The antics in Sharknado, which involve tornadoes filled with man-eating sharks, might seem beyond ridiculous. (And well, for the most part, they are.) But the film's central premise — that a tornado could pluck creatures from the sea and deposit them on land — actually has some scientific merit.
In fact, there are numerous accounts throughout history of animals raining from the sky, most likely the result of getting sucked up by a tornado. Although no shark tornadoes have ever been reported, tornadoes and waterspouts have been known to lift animals like fish, frogs and even alligators and drop them ashore, often still alive and kicking.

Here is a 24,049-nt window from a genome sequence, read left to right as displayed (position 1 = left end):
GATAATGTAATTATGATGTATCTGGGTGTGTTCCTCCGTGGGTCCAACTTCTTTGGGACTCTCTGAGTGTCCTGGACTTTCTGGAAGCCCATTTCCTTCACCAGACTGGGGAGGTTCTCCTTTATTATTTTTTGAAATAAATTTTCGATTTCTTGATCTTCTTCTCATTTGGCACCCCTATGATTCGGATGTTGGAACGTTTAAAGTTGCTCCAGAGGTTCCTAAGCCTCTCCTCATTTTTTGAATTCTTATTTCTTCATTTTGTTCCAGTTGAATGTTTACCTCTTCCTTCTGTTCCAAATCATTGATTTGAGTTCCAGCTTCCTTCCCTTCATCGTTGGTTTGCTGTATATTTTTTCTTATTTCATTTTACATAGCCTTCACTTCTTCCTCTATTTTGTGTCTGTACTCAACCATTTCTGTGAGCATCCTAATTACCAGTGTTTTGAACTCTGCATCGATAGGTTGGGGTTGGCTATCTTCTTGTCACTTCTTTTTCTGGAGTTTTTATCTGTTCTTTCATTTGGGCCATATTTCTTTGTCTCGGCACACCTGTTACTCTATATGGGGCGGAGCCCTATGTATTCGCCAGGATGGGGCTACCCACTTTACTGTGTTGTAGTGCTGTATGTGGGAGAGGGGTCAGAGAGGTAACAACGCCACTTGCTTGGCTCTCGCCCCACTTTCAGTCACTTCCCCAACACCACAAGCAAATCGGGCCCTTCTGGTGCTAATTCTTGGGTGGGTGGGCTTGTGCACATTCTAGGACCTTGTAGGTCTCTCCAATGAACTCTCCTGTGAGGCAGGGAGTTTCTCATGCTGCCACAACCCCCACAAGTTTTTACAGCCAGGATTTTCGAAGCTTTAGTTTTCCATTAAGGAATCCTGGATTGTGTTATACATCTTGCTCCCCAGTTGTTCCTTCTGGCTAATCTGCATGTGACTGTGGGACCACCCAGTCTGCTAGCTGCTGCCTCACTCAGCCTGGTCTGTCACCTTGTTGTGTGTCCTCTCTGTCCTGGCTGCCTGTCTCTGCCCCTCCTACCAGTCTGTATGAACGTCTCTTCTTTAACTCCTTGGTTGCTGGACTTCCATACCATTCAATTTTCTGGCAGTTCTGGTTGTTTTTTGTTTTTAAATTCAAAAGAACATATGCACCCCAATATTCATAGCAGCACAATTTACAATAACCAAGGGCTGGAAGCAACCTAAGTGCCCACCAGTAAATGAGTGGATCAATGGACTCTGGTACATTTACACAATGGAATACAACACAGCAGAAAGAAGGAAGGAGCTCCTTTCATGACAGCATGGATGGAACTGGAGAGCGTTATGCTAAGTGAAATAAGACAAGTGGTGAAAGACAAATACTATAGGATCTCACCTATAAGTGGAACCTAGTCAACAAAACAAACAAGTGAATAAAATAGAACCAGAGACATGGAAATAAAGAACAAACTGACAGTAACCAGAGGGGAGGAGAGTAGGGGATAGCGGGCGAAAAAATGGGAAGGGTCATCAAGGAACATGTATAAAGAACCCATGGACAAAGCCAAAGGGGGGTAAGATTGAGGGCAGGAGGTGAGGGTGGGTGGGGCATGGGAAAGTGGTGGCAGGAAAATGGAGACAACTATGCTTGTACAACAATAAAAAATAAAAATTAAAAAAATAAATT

Mother Nature Network has information, links and examples of fish, frogs, jelly fish, worms and even alligators raining down from the sky:
AlligatorsThis story might be the closest thing to a real-life sharknado. According to a report from 1887 in the New York Times: "Dr. J. L. Smith, of Silverton Township, while opening up a new turpentine farm, noticed something fall to the ground and commence to crawl toward the tent where he was sitting. On examining the object he found it to be an alligator."
Smith went on to find himself surrounded by eight alligators in total, which had apparently been dropped from the sky by a distant waterspout. If his account is to be believed, then this was history's first and only documented case of a genuine, no joke, gatornado.